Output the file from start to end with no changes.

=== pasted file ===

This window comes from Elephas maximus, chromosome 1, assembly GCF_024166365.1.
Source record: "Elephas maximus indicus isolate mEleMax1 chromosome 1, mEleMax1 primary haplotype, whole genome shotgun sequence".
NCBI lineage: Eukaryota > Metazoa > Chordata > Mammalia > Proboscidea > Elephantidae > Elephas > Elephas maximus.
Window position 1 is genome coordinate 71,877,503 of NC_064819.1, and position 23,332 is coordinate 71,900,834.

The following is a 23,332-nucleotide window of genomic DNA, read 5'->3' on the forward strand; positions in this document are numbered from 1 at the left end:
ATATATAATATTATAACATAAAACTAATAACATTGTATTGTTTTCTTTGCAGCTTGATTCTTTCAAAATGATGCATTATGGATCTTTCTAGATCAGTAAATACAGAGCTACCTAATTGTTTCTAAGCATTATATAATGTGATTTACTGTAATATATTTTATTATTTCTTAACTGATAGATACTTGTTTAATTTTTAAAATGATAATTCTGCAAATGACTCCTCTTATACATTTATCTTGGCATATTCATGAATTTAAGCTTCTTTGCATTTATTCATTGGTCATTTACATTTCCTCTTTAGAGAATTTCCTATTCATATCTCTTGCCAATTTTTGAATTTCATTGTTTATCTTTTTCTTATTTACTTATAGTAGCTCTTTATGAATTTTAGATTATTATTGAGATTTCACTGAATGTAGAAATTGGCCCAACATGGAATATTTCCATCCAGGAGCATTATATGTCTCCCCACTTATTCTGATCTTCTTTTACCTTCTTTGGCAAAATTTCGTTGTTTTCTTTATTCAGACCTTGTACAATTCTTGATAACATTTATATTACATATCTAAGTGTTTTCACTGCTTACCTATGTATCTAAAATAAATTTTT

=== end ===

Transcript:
This window comes from Elephas maximus, chromosome 1, assembly GCF_024166365.1.
Source record: "Elephas maximus indicus isolate mEleMax1 chromosome 1, mEleMax1 primary haplotype, whole genome shotgun sequence".
NCBI lineage: Eukaryota > Metazoa > Chordata > Mammalia > Proboscidea > Elephantidae > Elephas > Elephas maximus.
Window position 1 is genome coordinate 71,877,503 of NC_064819.1, and position 23,332 is coordinate 71,900,834.

The following is a 23,332-nucleotide window of genomic DNA, read 5'->3' on the forward strand; positions in this document are numbered from 1 at the left end:
ATATATAATATTATAACATAAAACTAATAACATTGTATTGTTTTCTTTGCAGCTTGATTCTTTCAAAATGATGCATTATGGATCTTTCTAGATCAGTAAATACAGAGCTACCTAATTGTTTCTAAGCATTATATAATGTGATTTACTGTAATATATTTTATTATTTCTTAACTGATAGATACTTGTTTAATTTTTAAAATGATAATTCTGCAAATGACTCCTCTTATACATTTATCTTGGCATATTCATGAATTTAAGCTTCTTTGCATTTATTCATTGGTCATTTACATTTCCTCTTTAGAGAATTTCCTATTCATATCTCTTGCCAATTTTTGAATTTCATTGTTTATCTTTTTCTTATTTACTTATAGTAGCTCTTTATGAATTTTAGATTATTATTGAGATTTCACTGAATGTAGAAATTGGCCCAACATGGAATATTTCCATCCAGGAGCATTATATGTCTCCCCACTTATTCTGATCTTCTTTTACCTTCTTTGGCAAAATTTCGTTGTTTTCTTTATTCAGACCTTGTACAATTCTTGATAACATTTATATTACATATCTAAGTGTTTTCACTGCTTACCTATGTATCTAAAATAAATTTTT